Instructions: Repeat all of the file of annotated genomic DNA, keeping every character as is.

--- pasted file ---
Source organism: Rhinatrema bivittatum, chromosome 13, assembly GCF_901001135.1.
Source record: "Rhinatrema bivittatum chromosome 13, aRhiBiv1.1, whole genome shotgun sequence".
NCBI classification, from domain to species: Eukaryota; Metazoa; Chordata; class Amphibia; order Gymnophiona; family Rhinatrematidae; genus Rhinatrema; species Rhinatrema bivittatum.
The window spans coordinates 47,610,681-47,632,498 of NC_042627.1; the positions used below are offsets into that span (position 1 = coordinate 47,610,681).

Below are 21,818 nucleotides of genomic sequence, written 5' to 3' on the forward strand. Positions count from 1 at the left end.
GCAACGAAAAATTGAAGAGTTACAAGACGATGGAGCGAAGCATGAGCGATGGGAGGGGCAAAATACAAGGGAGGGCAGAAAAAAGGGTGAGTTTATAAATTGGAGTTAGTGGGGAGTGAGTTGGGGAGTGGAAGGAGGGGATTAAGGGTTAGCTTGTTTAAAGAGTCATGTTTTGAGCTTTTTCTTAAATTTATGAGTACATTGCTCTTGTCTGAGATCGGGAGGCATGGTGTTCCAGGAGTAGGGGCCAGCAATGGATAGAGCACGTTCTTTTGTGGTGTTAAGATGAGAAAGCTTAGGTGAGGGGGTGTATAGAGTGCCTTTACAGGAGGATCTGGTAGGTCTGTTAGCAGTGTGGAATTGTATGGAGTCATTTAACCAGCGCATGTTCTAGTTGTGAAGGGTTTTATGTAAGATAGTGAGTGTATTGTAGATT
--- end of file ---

Source organism: Rhinatrema bivittatum, chromosome 13, assembly GCF_901001135.1.
Source record: "Rhinatrema bivittatum chromosome 13, aRhiBiv1.1, whole genome shotgun sequence".
NCBI classification, from domain to species: Eukaryota; Metazoa; Chordata; class Amphibia; order Gymnophiona; family Rhinatrematidae; genus Rhinatrema; species Rhinatrema bivittatum.
The window spans coordinates 47,610,681-47,632,498 of NC_042627.1; the positions used below are offsets into that span (position 1 = coordinate 47,610,681).

Below are 21,818 nucleotides of genomic sequence, written 5' to 3' on the forward strand. Positions count from 1 at the left end.
GCAACGAAAAATTGAAGAGTTACAAGACGATGGAGCGAAGCATGAGCGATGGGAGGGGCAAAATACAAGGGAGGGCAGAAAAAAGGGTGAGTTTATAAATTGGAGTTAGTGGGGAGTGAGTTGGGGAGTGGAAGGAGGGGATTAAGGGTTAGCTTGTTTAAAGAGTCATGTTTTGAGCTTTTTCTTAAATTTATGAGTACATTGCTCTTGTCTGAGATCGGGAGGCATGGTGTTCCAGGAGTAGGGGCCAGCAATGGATAGAGCACGTTCTTTTGTGGTGTTAAGATGAGAAAGCTTAGGTGAGGGGGTGTATAGAGTGCCTTTACAGGAGGATCTGGTAGGTCTGTTAGCAGTGTGGAATTGTATGGAGTCATTTAACCAGCGCATGTTCTAGTTGTGAAGGGTTTTATGTAAGATAGTGAGTGTATTGTAGATT